March 12 (Bloomberg) -- KBC Groep NV plans to sell its $1.3 billion stake in Bank Zachodni WBK SA, Poland’s third-largest lender, as soon as next week, two bankers with knowledge of the transaction said today.
Belgium’s biggest bank and insurer by market value will sell its 16 percent holding to money managers, said the bankers, who asked not to be identified because the information isn’t public. Spain’s Banco Santander SA, Zachodni’s largest shareholder, may also reduce its 75 percent stake at the same time, the people said.
Zachodni, which completed a merger with KBC’s Kredyt Bank SA unit in January, is under pressure from regulators to boost the proportion of its shares which are available to other investors. The bank has to boost its so-called free-float to 25 percent by April and 30 percent by the end of 2014 from about 9 percent today, according to the regulator.
Santander may want to tap demand for bank stocks after offerings of Bank Pekao SA and PKO Bank Polski shares this year, the two bankers said. Italy’s UniCredit SpA sold a 3.7 billion-zloty ($1.2 billion) stake in Pekao, Poland’s second-largest bank, on January 30. Less than a week earlier, the government and Bank Gospodarstwa Krajowego sold a 5.2 billion-zloty holding in PKO Bank Polski, the country’s largest lender.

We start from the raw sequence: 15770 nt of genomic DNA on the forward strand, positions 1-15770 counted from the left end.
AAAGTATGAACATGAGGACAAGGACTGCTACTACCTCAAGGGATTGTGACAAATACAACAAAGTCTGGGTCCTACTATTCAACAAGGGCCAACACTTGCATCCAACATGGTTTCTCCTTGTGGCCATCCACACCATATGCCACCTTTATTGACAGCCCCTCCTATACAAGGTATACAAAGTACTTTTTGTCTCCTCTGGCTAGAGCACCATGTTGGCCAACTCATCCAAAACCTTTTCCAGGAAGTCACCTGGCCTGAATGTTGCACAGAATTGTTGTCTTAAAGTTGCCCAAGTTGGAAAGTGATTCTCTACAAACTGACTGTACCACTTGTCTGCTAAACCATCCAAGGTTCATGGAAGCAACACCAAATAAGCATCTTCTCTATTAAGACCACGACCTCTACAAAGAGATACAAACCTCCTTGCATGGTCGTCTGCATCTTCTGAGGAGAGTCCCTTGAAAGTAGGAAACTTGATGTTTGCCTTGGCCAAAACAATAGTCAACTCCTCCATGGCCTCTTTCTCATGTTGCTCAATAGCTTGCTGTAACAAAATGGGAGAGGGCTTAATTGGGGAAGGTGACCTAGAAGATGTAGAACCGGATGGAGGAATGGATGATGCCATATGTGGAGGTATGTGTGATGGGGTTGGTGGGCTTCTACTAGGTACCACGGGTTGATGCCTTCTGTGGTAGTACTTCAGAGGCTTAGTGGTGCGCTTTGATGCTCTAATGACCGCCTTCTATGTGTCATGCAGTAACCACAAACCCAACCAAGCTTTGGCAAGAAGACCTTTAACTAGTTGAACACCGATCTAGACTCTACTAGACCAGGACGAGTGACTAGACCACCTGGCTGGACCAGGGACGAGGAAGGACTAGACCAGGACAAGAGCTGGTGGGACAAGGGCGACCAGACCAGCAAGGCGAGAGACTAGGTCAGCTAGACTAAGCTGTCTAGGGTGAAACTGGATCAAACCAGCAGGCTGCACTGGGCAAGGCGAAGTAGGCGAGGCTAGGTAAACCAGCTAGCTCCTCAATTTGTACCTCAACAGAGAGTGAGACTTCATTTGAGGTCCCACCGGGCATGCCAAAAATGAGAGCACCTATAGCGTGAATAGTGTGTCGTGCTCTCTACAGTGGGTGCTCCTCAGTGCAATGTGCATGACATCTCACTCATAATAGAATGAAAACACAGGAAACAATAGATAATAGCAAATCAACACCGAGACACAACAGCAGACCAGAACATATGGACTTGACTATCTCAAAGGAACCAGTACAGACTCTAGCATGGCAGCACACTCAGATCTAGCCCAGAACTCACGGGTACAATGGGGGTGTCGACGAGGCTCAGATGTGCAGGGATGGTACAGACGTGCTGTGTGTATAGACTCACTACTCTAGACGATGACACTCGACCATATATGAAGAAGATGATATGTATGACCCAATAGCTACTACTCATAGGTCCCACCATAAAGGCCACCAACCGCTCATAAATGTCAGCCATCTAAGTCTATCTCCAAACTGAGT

Zachodni shares have risen 12 percent this year, compared with a 5.1 percent fall in the benchmark WIG20 index. The lender was trading 0.2 percent lower to 272.5 zloty at 12:15 p.m. in Warsaw.
KBC said yesterday it hired Deutsche Bank AG, Citigroup Inc., Morgan Stanley, Bank of America, Credit Suisse Group AG, KBC Securities NV, Santander Investment, Dom Maklerski BZ WBK SA, Goldman Sachs Group Inc. and UBS AG to oversee the sale of its stake in Zachodni this year.
While KBC is preparing a share sale, it has “no comment on any time horizon” for the offering, Viviane Huybrecht, a spokeswoman for the lender, said by telephone from Brussels. Radoslaw Rozycki, a spokesman for Bank Zachodni in Warsaw, and Peter Greiff, a spokesman for Santander, declined to comment.
KBC has cut risk-weighted assets by at least 32 percent since the end of 2008 and sold more than 20 entities as part of a disposal program agreed with EU regulators in exchange for approval of state aid. The bank agreed to sell its Russian Absolut Bank for 1 billion euros in December.
To contact the reporter on this story: Konrad Krasuski in Warsaw at firstname.lastname@example.org;
To contact the editor responsible for this story: David McQuaid in Warsaw at email@example.com